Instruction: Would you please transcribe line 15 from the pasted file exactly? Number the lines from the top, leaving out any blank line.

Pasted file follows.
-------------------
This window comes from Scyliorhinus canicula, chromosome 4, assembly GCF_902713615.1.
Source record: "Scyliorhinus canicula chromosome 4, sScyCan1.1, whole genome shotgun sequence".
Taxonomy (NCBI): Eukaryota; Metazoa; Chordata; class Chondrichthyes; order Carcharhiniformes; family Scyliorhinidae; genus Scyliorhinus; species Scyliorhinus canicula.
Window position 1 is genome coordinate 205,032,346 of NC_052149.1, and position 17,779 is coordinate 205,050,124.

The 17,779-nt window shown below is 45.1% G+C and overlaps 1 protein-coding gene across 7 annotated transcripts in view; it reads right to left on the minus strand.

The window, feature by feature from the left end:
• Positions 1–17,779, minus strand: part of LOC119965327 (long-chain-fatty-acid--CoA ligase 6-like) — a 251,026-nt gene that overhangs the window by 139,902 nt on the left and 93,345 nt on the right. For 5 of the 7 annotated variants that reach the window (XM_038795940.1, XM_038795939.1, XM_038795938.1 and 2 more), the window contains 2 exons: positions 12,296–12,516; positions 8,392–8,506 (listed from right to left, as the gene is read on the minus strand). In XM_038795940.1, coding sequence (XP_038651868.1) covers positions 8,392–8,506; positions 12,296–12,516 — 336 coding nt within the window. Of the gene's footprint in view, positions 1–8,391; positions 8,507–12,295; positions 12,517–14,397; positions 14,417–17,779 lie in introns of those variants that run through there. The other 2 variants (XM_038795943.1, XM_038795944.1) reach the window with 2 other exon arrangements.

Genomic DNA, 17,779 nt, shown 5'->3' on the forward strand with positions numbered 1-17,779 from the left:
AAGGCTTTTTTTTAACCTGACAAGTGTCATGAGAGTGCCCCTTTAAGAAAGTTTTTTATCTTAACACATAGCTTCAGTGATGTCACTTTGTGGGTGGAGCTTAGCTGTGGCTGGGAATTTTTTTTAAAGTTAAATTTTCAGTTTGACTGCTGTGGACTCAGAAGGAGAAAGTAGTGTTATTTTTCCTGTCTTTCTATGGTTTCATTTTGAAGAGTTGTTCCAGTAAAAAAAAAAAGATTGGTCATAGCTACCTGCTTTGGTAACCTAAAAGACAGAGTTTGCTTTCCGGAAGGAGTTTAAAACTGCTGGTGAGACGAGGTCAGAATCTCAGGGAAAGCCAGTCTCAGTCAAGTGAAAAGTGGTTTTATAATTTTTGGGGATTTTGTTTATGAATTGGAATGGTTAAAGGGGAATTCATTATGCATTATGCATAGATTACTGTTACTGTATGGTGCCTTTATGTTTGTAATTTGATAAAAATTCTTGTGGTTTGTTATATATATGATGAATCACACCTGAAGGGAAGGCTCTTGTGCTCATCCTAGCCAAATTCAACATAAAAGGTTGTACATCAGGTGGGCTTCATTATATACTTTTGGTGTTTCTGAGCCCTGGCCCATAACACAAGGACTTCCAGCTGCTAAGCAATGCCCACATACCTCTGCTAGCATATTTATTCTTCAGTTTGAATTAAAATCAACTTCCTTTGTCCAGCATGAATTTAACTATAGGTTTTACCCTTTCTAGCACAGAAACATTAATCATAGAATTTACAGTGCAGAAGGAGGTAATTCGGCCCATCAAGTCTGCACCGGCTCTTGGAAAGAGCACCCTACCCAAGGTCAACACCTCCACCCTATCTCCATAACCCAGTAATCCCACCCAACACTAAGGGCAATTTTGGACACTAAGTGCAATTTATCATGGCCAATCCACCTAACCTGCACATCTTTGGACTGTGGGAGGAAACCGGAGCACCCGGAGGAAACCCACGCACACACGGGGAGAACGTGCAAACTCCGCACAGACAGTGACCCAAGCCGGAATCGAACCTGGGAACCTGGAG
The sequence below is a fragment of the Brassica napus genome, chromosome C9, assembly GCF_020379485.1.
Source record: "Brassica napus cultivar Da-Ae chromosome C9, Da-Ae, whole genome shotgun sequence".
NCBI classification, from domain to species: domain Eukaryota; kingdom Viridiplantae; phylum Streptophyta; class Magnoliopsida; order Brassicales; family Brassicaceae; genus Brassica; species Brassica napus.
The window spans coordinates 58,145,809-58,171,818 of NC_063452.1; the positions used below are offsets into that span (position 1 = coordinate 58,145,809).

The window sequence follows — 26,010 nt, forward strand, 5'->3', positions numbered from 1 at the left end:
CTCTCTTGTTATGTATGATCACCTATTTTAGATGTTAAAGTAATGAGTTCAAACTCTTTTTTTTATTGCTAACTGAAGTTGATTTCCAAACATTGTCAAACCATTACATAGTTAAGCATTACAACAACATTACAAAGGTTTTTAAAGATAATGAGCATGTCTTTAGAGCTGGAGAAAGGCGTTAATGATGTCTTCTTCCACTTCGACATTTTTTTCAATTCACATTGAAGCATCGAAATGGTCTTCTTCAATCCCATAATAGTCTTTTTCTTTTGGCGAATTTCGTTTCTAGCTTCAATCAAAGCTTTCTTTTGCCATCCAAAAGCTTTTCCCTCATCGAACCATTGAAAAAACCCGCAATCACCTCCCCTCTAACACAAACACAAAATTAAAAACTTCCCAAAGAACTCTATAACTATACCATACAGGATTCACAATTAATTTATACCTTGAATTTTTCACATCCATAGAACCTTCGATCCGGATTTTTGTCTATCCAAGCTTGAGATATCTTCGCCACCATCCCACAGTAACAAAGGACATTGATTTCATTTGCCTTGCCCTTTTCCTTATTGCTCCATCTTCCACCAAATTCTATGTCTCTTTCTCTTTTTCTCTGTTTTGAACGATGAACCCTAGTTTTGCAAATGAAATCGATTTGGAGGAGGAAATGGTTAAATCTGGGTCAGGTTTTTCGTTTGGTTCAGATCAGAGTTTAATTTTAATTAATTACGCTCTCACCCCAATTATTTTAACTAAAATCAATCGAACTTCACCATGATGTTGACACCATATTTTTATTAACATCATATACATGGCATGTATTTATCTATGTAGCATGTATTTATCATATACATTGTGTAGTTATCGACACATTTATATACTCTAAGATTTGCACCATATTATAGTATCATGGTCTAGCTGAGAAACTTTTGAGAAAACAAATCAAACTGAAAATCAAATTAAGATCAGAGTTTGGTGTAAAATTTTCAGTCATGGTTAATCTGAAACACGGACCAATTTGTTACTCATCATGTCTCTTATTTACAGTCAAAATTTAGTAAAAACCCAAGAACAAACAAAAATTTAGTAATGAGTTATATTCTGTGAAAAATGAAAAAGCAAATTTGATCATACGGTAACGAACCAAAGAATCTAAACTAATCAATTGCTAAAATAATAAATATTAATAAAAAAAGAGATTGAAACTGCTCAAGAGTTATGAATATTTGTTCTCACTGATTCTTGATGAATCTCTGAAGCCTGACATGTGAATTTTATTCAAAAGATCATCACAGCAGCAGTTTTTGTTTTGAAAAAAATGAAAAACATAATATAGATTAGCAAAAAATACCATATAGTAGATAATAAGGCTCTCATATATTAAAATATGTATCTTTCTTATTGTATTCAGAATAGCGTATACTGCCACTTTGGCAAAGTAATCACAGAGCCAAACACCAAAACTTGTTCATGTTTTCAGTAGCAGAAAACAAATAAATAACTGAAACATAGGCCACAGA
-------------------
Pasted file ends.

CTCTCTTGTTATGTATGATCACCTATTTTAGATGTTAAAGTAATGAGTTCAAACTCTTTTTTTTATTGCTAACTGAAGTTGATTTCCAAACATTGTCAAACCATTACATAGTTAAGCATTACAACAACATTACAAAGGTTTTTAAAGATAATGAGCATGTCTTTAGAGCTGGAGAAAGGCGTTAATGATGTCTTCTTCCACTTCGACATTTTTTTCAATTCACATTGAAGCATCGAAATGGTCTTCTTCAATCCCATAATAGTCTTTTTCTTTTGGCGAATTTCGTTTCTAGCTTCAATCAAAGCTTTCTTTTGCCATCCAAAAGCTTTTCCCTCATCGAACCATTGAAAAAACCCGCAATCACCTCCCCTCTAACACAAACACAAAATTAAAAACTTCCCAAAGAACTCTATAACTATACCATACAGGATTCACAATTAATTTATACCTTGAATTTTTCACATCCATAGAACCTTCGATCCGGATTTTTGTCTATCCAAGCTTGAGATATCTTCGCCACCATCCCACAGTAACAAAGGACATTGATTTCATTTGCCTTGCCCTTTTCCTTATTGCTCCATCTTCCACCAAATTCTATGTCTCTTTCTCTTTTTCTCTGTTTTGAACGATGAACCCTAGTTTTGCAAATGAAATCGATTTGGAGGAGGAAATGGTTAAATCTGGGTCAGGTTTTTCGTTTGGTTCAGATCAGAGTTTAATTTTAATTAATTACGCTCTCACCCCAATTATTTTAACTAAAATCAATCGAACTTCACCATGATGTTGACACCATATTTTTATTAACATCATATACATGGCATGTATTTATCTATGTAGCATGTATTTATCATATACATTGTGTAGTTATCGACACATTTATATACTCTAAGATTTGCACCATATTATAGTATCATGGTCTAGCTGAGAAACTTTTGAGAAAACAAATCAAACTGAAAATCAAATTAAGATCAGAGTTTGGTGTAAAATTTTCAGTCATGGTTAATCTGAAACACGGACCAATTTGTTACTCATCATGTCTCTTATTTACAGTCAAAATTTAGTAAAAACCCAAGAACAAACAAAAATTTAGTAATGAGTTATATTCTGTGAAAAATGAAAAAGCAAATTTGATCATACGGTAACGAACCAAAGAATCTAAACTAATCAATTGCTAAAATAATAAATATTAATAAAAAAAGAGATTGAAACTGCTCAAGAGTTATGAATATTTGTTCTCACTGATTCTTGATGAATCTCTGAAGCCTGACATGTGAATTTTATTCAAAAGATCATCACAGCAGCAGTTTTTGTTTTGAAAAAAATGAAAAACATAATATAGATTAGCAAAAAATACCATATAGTAGATAATAAGGCTCTCATATATTAAAATATGTATCTTTCTTATTGTATTCAGAATAGCGTATACTGCCACTTTGGCAAAGTAATCACAGAGCCAAACACCAAAACTTGTTCATGTTTTCAGTAGCAGAAAACAAATAAATAACTGAAACATAGGCCACAGA